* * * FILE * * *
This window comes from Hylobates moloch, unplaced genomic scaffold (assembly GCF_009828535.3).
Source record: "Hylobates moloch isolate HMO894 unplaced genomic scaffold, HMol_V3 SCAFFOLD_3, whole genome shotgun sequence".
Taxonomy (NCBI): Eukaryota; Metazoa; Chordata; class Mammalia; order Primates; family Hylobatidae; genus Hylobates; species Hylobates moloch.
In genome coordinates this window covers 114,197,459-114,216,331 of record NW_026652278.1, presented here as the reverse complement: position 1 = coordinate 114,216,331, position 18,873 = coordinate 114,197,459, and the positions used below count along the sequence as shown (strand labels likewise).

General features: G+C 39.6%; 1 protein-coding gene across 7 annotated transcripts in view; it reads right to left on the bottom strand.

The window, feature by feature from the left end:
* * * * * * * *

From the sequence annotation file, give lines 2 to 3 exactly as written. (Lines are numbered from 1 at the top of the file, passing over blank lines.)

Source record: "Hylobates moloch isolate HMO894 unplaced genomic scaffold, HMol_V3 SCAFFOLD_3, whole genome shotgun sequence".
Taxonomy (NCBI): Eukaryota; Metazoa; Chordata; class Mammalia; order Primates; family Hylobatidae; genus Hylobates; species Hylobates moloch.